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The River Axe Landscape Recovery Project

Vet Sustain were recently invited to join Alasdair Moffett, Project Manager for the Upper Axe Landscape Recovery Project for a 'river walk' at Grovefield Farm in Dorset to see the river restoration project that has been underway for the last year.

Hannah Davies

The River Axe, with its 370 km2 catchment, which flows for 22 miles through Dorset, Somerset and Devon, is a very special place. As such it has been recognized as a Site of Special Scientific Interest (SSSI) as well as a Special Area of Conservation (SAC). The river hosts a biodiverse natural habitat for a wide variety of species including marginal and aquatic plants and threatened animal species such as otter, bullhead, medicinal leech and salmon. However, after decades of intense land management the river has become badly degraded and is now thought to be in an unfavorable condition due to silt accumulation within the channel, nutrient enrichment (primarily phosphorus) and algae overgrowth.

River Axe Catchment Area

Chris Banyard of Whetley Cross Farm in Mosterton, Dorset is custodian to part of the Upper Axe river catchment and has recently been involved in the River Axe Landscape Recovery Project, supported and part funded by DEFRAs Landscape Recovery Scheme. Over the past decade, Chris has seen the river change in response to straightening and deepening of the channel and subsequent increased river velocity and destabilization of the river bed. The condition of the riverbed is dependent on retention of the cobbles and gravels that were deposited during the ice age. As the hard cobble bed has been washed away, the river has been rapidly eroded, increasing the channel size and velocity, concentrating flood water velocity and depriving wildlife spawning habitat. Chris has committed to supporting the recovery of the river catchment through re-engagement of the river with its floodplain, limiting further river channel deterioration and restoration of the natural habitat.

Rive Axe River Bank Erosion

Phase 1 of the project started in October 2022 and involved 150m of the meandering river channel. This phase was focused around the use of brash mattresses pinned down with securing stakes to elevate the river bed bringing it closer to the floodplain. Chris utilized brash from hedge cutting across the farm over the previous winter alongside wooden stakes sourced from fallen trees within 2km of the site. Use of brash in this way not only prevents further erosion of the riverbed but also captures and retains silt from and sediment released upstream which over time will create a new riverbed.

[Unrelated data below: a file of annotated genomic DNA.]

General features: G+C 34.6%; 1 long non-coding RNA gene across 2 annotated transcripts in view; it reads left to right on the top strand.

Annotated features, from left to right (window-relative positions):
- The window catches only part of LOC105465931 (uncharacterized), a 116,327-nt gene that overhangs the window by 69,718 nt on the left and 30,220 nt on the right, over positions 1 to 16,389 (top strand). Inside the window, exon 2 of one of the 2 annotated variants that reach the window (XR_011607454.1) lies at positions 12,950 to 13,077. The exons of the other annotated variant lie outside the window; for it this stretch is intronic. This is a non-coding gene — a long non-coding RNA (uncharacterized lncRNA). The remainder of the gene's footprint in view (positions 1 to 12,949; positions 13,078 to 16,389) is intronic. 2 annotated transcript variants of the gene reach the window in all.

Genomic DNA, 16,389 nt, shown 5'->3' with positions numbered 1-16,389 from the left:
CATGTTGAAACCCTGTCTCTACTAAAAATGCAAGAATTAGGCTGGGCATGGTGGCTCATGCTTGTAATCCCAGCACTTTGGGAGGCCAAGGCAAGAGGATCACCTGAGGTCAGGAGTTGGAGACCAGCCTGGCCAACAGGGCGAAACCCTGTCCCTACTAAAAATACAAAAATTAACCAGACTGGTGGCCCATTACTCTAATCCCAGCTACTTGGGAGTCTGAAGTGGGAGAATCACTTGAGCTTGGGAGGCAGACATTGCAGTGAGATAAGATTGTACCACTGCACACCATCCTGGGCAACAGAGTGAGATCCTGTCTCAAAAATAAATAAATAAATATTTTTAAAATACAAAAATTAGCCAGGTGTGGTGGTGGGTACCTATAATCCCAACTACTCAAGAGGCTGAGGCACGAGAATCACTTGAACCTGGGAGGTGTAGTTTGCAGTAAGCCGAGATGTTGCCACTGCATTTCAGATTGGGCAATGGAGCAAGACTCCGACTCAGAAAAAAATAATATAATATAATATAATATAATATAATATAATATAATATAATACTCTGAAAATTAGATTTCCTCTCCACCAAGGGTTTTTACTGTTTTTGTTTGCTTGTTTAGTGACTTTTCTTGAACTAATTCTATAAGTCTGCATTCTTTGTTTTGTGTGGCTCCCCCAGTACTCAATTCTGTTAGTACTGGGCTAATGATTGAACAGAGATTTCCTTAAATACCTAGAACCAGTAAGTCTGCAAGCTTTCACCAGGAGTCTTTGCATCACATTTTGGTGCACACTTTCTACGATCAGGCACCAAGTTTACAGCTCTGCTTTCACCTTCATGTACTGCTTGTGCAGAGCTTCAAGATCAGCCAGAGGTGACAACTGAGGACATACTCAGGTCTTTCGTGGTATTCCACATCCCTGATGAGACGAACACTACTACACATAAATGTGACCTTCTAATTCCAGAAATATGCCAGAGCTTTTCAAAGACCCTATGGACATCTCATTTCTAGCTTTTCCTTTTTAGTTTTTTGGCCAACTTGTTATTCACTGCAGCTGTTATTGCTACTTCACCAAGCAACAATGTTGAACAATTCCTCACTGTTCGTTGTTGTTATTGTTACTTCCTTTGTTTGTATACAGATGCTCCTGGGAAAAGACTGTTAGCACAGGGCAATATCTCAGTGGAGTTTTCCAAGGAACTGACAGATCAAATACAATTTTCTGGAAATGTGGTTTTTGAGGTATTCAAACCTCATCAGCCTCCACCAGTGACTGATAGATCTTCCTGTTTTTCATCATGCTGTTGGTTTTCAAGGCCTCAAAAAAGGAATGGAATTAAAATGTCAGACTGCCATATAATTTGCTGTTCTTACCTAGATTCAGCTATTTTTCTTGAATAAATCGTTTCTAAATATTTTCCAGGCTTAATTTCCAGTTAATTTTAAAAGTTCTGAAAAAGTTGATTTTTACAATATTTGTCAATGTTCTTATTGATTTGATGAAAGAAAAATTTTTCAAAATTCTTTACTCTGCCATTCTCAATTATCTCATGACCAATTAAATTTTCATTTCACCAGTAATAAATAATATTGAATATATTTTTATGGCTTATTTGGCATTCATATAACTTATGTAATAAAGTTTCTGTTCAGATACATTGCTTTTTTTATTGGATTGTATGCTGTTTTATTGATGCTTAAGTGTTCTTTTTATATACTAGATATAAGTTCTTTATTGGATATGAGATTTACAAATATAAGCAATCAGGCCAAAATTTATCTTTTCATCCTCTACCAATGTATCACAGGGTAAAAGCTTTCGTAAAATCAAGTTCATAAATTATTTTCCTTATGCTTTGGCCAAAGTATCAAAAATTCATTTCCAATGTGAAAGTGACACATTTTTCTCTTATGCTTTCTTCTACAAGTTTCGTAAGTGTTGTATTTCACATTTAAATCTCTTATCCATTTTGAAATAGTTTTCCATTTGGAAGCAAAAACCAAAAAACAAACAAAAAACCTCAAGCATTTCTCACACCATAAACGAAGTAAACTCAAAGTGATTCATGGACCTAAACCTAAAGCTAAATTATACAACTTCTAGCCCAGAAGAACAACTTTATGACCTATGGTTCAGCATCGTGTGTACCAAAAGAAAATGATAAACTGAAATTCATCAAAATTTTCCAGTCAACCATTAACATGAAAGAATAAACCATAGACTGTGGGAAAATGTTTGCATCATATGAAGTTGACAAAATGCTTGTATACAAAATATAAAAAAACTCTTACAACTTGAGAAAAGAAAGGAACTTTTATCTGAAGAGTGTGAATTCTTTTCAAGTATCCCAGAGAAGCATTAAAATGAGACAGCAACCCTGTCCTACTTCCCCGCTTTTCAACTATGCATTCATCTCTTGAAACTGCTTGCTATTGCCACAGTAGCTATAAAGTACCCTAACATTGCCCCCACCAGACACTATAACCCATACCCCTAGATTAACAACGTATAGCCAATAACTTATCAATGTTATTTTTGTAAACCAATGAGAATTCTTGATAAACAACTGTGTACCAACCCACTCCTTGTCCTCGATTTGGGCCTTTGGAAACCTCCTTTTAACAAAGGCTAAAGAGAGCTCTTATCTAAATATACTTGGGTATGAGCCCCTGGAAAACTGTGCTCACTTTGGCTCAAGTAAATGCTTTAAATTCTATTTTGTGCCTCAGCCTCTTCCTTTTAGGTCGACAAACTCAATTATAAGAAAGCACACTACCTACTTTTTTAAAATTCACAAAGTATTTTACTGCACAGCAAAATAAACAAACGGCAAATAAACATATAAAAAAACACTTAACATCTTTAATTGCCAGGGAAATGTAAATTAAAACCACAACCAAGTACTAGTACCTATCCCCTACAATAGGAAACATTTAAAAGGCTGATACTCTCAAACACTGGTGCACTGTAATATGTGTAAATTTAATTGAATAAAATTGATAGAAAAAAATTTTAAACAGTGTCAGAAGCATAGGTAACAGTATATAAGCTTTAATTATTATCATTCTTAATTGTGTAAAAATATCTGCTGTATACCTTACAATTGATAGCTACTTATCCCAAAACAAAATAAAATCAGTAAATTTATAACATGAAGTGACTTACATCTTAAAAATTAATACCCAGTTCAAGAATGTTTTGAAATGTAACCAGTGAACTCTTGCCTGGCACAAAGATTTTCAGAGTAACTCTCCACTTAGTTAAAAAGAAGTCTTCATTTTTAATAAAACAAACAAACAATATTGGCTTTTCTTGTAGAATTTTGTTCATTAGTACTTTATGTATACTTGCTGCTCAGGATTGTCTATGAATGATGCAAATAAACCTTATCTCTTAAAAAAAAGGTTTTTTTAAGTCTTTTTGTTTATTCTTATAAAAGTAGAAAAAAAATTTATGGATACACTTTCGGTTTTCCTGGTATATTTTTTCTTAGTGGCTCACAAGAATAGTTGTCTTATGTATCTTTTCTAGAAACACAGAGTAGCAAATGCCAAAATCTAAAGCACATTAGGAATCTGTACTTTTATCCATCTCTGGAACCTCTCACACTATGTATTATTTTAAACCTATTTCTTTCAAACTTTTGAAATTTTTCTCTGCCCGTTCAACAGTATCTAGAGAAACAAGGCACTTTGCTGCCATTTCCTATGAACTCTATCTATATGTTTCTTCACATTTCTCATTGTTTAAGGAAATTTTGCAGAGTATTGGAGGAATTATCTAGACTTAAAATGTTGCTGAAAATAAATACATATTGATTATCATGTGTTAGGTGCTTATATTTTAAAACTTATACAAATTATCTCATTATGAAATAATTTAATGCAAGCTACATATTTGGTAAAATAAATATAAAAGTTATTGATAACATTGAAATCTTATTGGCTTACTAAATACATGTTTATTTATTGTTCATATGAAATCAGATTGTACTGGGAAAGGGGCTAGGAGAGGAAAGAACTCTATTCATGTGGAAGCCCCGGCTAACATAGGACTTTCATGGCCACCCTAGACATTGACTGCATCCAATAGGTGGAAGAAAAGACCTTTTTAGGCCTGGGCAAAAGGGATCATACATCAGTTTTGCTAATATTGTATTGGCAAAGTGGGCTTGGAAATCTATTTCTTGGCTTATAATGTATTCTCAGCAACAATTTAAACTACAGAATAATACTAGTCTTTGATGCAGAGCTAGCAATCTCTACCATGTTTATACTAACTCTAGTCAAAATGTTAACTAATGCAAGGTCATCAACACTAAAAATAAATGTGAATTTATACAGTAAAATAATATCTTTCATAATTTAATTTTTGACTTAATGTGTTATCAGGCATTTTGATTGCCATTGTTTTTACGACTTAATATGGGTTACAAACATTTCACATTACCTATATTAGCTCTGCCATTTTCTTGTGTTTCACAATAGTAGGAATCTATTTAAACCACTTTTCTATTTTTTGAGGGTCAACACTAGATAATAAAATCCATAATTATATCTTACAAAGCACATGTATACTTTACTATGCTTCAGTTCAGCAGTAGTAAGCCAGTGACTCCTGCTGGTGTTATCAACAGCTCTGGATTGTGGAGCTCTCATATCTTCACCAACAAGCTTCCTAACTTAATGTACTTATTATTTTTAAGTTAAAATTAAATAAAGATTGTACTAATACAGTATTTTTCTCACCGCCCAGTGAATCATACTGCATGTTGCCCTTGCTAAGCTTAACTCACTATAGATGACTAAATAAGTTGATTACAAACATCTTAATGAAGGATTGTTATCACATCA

Within the floodplain a 150m2 shallow scrape was built allowing water to flow over the floodplain and find its own path back to the river. This scrape now provides a wetland area promoting further biodiversity and natural habitat within the river catchment. The 2.6 hectare floodplain will be planted with native trees and shrubs over the winter of 2023 ensuring at least 40% open space is maintained around the scrape to allow sunlight to reach the wetland habitat.

A further 200m of the river, adjacent to the phase 1 reach, was restored as the second phase of the project, This second phase, focused on the use of local stone to top the woody brash, providing a substrate for silt and gravel deposition as well as the creation of four stone check dams built at equal intervals along the river stretch.

River Axe

Alasdair Moffett, Project Manager for the Upper Axe Landscape Recovery project and local farm vet organized a river walk in November 2023 to showcase the work that has been carried out along the river catchment at Whetley Cross Farm. This walk brought together local farmers, landowners, vets, and key stakeholders for the project.

River Axe

Clear re-connection of the river with its floodplain could be seen with visible silt deposition occurring on the floodplain during flood events. Initial water quality monitoring carried out in January-March 2023 showed slight reductions in phosphate levels but similar suspended solids results above and below the intervention. Although improvements in water quality have not yet been seen, it is thought that the phase 1 interventions have resulted in 30cm of fine silt deposition on top of the woody brash within the river channel and net deposition of silt onto the floodplain. It is hoped that further water quality monitoring over a longer period of time will show a correlation with improved river water quality in the area of restoration. Fish passage has been monitored as part of the project and no impediment to fish movement have been seen as a result of the interventions. Ongoing monitoring and measurement is planned to help inform, refine and modify future interventions with the Upper Axe Landscape Recovery Project in the hope to restore larger sections of the main River Axe and its tributaries in the future. More information on this interesting restoration project can be found here: